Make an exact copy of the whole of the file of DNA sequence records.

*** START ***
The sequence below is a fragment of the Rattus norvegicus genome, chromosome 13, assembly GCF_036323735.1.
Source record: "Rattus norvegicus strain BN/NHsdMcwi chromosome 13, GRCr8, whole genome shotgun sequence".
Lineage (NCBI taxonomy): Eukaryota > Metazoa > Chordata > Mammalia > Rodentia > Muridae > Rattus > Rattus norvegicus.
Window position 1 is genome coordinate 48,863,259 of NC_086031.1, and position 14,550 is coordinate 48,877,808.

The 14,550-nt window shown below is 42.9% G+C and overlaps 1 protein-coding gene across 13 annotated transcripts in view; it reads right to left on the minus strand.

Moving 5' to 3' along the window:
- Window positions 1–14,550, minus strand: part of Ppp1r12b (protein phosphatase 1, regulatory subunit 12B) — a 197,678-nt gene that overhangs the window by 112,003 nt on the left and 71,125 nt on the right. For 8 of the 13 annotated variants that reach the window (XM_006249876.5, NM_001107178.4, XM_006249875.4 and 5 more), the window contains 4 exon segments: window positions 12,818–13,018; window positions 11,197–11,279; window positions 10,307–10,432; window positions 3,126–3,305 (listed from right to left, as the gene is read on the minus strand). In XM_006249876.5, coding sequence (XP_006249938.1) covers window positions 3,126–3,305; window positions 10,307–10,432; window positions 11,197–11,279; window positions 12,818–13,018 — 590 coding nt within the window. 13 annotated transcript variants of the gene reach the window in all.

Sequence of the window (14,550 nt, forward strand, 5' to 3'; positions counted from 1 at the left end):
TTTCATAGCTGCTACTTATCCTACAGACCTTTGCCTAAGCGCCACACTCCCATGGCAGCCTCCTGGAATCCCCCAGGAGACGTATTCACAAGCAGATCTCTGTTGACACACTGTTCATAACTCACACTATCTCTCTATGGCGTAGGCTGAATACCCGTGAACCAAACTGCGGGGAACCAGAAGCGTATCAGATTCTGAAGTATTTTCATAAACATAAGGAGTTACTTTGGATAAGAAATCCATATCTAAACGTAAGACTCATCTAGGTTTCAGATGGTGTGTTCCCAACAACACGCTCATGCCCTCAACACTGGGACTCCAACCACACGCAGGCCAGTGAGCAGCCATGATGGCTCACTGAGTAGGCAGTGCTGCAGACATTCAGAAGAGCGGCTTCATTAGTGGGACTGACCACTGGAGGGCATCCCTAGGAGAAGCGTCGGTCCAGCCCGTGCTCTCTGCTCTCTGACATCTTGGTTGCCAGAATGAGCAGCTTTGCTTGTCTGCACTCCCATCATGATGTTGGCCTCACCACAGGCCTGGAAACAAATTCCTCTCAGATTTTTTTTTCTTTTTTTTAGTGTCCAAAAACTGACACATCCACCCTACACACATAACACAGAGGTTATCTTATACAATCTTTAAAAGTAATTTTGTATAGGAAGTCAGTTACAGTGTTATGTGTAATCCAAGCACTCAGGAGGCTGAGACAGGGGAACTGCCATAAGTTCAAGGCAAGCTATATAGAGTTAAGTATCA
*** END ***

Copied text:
The sequence below is a fragment of the Rattus norvegicus genome, chromosome 13, assembly GCF_036323735.1.
Source record: "Rattus norvegicus strain BN/NHsdMcwi chromosome 13, GRCr8, whole genome shotgun sequence".
Lineage (NCBI taxonomy): Eukaryota > Metazoa > Chordata > Mammalia > Rodentia > Muridae > Rattus > Rattus norvegicus.
Window position 1 is genome coordinate 48,863,259 of NC_086031.1, and position 14,550 is coordinate 48,877,808.

The 14,550-nt window shown below is 42.9% G+C and overlaps 1 protein-coding gene across 13 annotated transcripts in view; it reads right to left on the minus strand.

Moving 5' to 3' along the window:
- Window positions 1–14,550, minus strand: part of Ppp1r12b (protein phosphatase 1, regulatory subunit 12B) — a 197,678-nt gene that overhangs the window by 112,003 nt on the left and 71,125 nt on the right. For 8 of the 13 annotated variants that reach the window (XM_006249876.5, NM_001107178.4, XM_006249875.4 and 5 more), the window contains 4 exon segments: window positions 12,818–13,018; window positions 11,197–11,279; window positions 10,307–10,432; window positions 3,126–3,305 (listed from right to left, as the gene is read on the minus strand). In XM_006249876.5, coding sequence (XP_006249938.1) covers window positions 3,126–3,305; window positions 10,307–10,432; window positions 11,197–11,279; window positions 12,818–13,018 — 590 coding nt within the window. 13 annotated transcript variants of the gene reach the window in all.

Sequence of the window (14,550 nt, forward strand, 5' to 3'; positions counted from 1 at the left end):
TTTCATAGCTGCTACTTATCCTACAGACCTTTGCCTAAGCGCCACACTCCCATGGCAGCCTCCTGGAATCCCCCAGGAGACGTATTCACAAGCAGATCTCTGTTGACACACTGTTCATAACTCACACTATCTCTCTATGGCGTAGGCTGAATACCCGTGAACCAAACTGCGGGGAACCAGAAGCGTATCAGATTCTGAAGTATTTTCATAAACATAAGGAGTTACTTTGGATAAGAAATCCATATCTAAACGTAAGACTCATCTAGGTTTCAGATGGTGTGTTCCCAACAACACGCTCATGCCCTCAACACTGGGACTCCAACCACACGCAGGCCAGTGAGCAGCCATGATGGCTCACTGAGTAGGCAGTGCTGCAGACATTCAGAAGAGCGGCTTCATTAGTGGGACTGACCACTGGAGGGCATCCCTAGGAGAAGCGTCGGTCCAGCCCGTGCTCTCTGCTCTCTGACATCTTGGTTGCCAGAATGAGCAGCTTTGCTTGTCTGCACTCCCATCATGATGTTGGCCTCACCACAGGCCTGGAAACAAATTCCTCTCAGATTTTTTTTTCTTTTTTTTAGTGTCCAAAAACTGACACATCCACCCTACACACATAACACAGAGGTTATCTTATACAATCTTTAAAAGTAATTTTGTATAGGAAGTCAGTTACAGTGTTATGTGTAATCCAAGCACTCAGGAGGCTGAGACAGGGGAACTGCCATAAGTTCAAGGCAAGCTATATAGAGTTAAGTATCA